Thoughts on West Virginia v. EPA

At long last (for those of us who watch for these decisions), the Supreme Court has issued its decision in West Virginia v. Environmental Protection Agency, a case challenging the EPA’s Clean Power Plan regulations under the Clean Air Act. Scholars and others anticipated the decision as a potential vehicle for reinvigorating the nondelegation doctrine. That doctrine interprets Article I, Section 1 of the U.S. Constitution as preventing Congress from delegating legislative power to federal administrative agencies (or anyone else), but it has been mostly defunct for decades except as a matter of academic theory, as Congress routinely has given agencies tremendous policymaking discretion. But a majority of the justices had signaled interest in reevaluating and revitalizing the nondelegation doctrine.

In the end, however, the Court didn’t do that. Instead, the Court applied the major questions doctrine as a canon of statutory interpretation to hold that the EPA lacked the necessary authority under the Clean Air Act as written to adopt the regulations in question. I expect that courts, scholars, and practicing lawyers (myself included) will be unpacking WV v. EPA for days, weeks, months, and even years to come, so my thoughts regarding the decision are necessarily preliminary. Nevertheless, having written about both the nondelegation doctrine and the major questions doctrine on various occasions (including here and here), I thought I would post a few thoughts.

First, I think it’s important to appreciate what the Court did not do in this case. Specifically, again, the Court did not approach the case as a matter of constitutional interpretation. The Court did not replace the intelligible principle standard that it has used in applying (or not applying) the nondelegation doctrine for the last 100 years or otherwise try to reinvigorate the nondelegation doctrine as such. Academic and judicial debate over the nondelegation doctrine is not a new phenomenon, and it hasn’t always been as partisan as it is now. But replacing the intelligible principle standard would have been a really, really big deal as an matter of constitutional interpretation. Not only did the Court not go there, but its enthusiasm for doing so seems to have waned.

The most vocal proponent for replacing the intelligible principle standard in pursuit of a more robust nondelegation doctrine has been Justice Gorsuch, per his dissenting opinion in Gundy v. United States and his concurring opinion in NFIB v. OSHA. By comparison, although his concurring opinion in WV v. EPA claims separation of powers principles as the conceptual basis for the major questions doctrine as a substantive canon, he seems somewhat resigned to living with the major questions doctrine as a subconstitutional limitation on congressional delegations in lieu of reinvigorating the nondelegation doctrine itself. Most of Justice Gorsuch’s concurring opinion in WV v. EPA is focused on highlighting circumstances in which he thinks the Court might apply major questions doctrine as a canon of statutory interpretation, some of which were emphasized by the majority, but others of which were not so much. Justice Gorsuch clearly tried to push the major questions doctrine as much as he could as a substantial limit on congressional delegations of policymaking discretion to agencies, but only Justice Alito joined his concurrence.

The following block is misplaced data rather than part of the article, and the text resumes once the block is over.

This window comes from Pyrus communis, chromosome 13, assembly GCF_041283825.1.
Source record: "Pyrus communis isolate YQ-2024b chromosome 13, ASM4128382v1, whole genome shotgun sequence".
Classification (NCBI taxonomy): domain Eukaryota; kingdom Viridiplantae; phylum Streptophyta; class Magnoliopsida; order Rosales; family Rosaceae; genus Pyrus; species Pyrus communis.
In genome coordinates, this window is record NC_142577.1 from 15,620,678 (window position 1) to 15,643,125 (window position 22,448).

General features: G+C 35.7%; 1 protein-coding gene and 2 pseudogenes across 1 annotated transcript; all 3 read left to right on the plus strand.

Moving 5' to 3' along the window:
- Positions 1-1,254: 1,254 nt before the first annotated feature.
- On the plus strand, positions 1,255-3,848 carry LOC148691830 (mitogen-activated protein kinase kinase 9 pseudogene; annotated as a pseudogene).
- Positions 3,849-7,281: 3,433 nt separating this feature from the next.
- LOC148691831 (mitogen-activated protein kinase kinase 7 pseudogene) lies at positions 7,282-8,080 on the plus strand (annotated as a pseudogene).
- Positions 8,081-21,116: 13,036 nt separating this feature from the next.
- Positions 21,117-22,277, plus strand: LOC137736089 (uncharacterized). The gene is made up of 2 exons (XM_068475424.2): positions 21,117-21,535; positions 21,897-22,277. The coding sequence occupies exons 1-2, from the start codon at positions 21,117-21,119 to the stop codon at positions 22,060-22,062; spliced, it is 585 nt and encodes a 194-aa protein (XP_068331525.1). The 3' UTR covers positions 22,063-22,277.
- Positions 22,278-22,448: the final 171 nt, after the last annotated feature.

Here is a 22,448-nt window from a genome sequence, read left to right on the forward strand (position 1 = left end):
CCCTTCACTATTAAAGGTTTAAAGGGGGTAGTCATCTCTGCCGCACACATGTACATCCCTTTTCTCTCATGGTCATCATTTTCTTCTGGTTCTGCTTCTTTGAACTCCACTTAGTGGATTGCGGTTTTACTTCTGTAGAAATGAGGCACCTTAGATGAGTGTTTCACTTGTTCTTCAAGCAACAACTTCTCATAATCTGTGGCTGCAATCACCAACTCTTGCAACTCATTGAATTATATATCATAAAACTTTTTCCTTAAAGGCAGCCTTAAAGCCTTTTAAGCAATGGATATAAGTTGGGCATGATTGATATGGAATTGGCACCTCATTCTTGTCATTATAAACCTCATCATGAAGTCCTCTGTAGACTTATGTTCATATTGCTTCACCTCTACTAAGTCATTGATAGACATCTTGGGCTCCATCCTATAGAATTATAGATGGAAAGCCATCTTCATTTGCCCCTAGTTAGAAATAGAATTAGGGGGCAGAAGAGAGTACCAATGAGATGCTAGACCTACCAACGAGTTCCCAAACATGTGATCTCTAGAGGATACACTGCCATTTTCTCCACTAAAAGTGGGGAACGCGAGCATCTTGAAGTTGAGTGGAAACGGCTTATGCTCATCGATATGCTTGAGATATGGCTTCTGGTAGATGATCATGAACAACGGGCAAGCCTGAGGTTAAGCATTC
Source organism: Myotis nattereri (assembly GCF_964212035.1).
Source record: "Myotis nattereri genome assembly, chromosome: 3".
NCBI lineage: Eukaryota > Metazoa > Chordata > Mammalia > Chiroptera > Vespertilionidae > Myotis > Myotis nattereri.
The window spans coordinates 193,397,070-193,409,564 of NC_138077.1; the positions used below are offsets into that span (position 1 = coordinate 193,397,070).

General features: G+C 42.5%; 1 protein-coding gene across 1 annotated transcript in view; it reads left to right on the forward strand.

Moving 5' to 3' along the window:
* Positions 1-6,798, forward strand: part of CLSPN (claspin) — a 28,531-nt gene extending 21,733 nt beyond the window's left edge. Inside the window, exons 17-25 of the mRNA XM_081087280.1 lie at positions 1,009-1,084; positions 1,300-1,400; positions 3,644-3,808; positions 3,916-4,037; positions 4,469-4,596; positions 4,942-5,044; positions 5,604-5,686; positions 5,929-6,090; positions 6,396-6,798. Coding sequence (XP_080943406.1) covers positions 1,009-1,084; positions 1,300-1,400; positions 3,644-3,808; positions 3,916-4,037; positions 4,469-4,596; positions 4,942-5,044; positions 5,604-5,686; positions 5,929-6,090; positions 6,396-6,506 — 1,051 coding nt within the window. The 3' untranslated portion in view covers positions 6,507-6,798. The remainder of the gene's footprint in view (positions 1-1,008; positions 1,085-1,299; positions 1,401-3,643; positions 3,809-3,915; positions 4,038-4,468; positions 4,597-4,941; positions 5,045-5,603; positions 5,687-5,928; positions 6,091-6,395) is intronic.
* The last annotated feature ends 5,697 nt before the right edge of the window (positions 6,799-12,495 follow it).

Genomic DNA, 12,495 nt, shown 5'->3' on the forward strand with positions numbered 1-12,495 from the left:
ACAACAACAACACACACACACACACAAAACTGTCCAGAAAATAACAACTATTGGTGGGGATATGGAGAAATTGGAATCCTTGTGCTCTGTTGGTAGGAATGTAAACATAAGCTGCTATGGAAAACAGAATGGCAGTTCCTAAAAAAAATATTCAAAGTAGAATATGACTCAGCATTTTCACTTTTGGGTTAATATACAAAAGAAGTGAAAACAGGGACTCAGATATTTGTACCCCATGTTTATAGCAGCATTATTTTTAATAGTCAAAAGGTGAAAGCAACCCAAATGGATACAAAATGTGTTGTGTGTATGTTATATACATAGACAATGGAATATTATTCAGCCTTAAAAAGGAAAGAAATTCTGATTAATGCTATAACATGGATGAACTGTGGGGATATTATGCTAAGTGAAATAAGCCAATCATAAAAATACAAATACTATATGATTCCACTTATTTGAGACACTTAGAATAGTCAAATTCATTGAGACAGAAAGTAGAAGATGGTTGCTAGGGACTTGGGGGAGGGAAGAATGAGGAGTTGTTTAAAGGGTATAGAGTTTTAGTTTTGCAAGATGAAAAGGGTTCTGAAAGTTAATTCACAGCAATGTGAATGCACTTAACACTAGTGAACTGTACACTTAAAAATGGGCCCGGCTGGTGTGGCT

In an article published last year, I argued that even replacing the intelligible principle standard wouldn’t be that big of a deal practically given (1) the sheer number and varying types of delegations contained in the U.S. Code and (2) the case-by-case, provision-by-provision, statute-by-statute alternatives to the intelligible principle standard that Justice Gorsuch and others on the Court seemed to be pursuing (as opposed to more sweeping and categorical approaches that are available). Still, I raised concerns about the potential negative implications of replacing the intelligible principle standard even with an incrementalist alternative, and I suggested the advisability of sticking with subconstitutional means of checking agency authority to the extent that was the goal. Turning to the major questions doctrine as a canon of statutory interpretation is so much more restrained than what might have been, even if the Court applies the canon more aggressively than in the past.

Second, in applying the major questions doctrine as it did, the Court said that Congress didn’t give the EPA the necessary authority to adopt the regulations at issue, not that Congress couldn’t give the EPA that authority. Congress just needs to speak more clearly if it wants the EPA to be able to adopt the Clean Power Plan regulations. As I see it, this is an important distinction. To be sure, the Court in WV v. EPA is not entirely clear about just how much more detail it expects of Congress, and getting our sharply divided and gridlocked Congress to amend the Clean Air Act or any other statute is a heavy lift. For those who want more regulation of carbon dioxide emissions immediately, this outcome is dissatisfying, to say the least. But thinking more systemically and in the long term, getting Congress to amend a statute remains an easier proposition than navigating the constitutional amendment process. And amending a statute to more clearly delegate to an agency the requisite rulemaking power to address a particular contemporary problem is much easier than amending the same statute with the specificity that would have been necessary if the Court required Congress to resolve all major policy questions itself (as would have been the case if the Court had replaced the intelligible principle standard and reinvigorated the nondelegation doctrine as Justice Gorsuch wanted it to do in Gundy).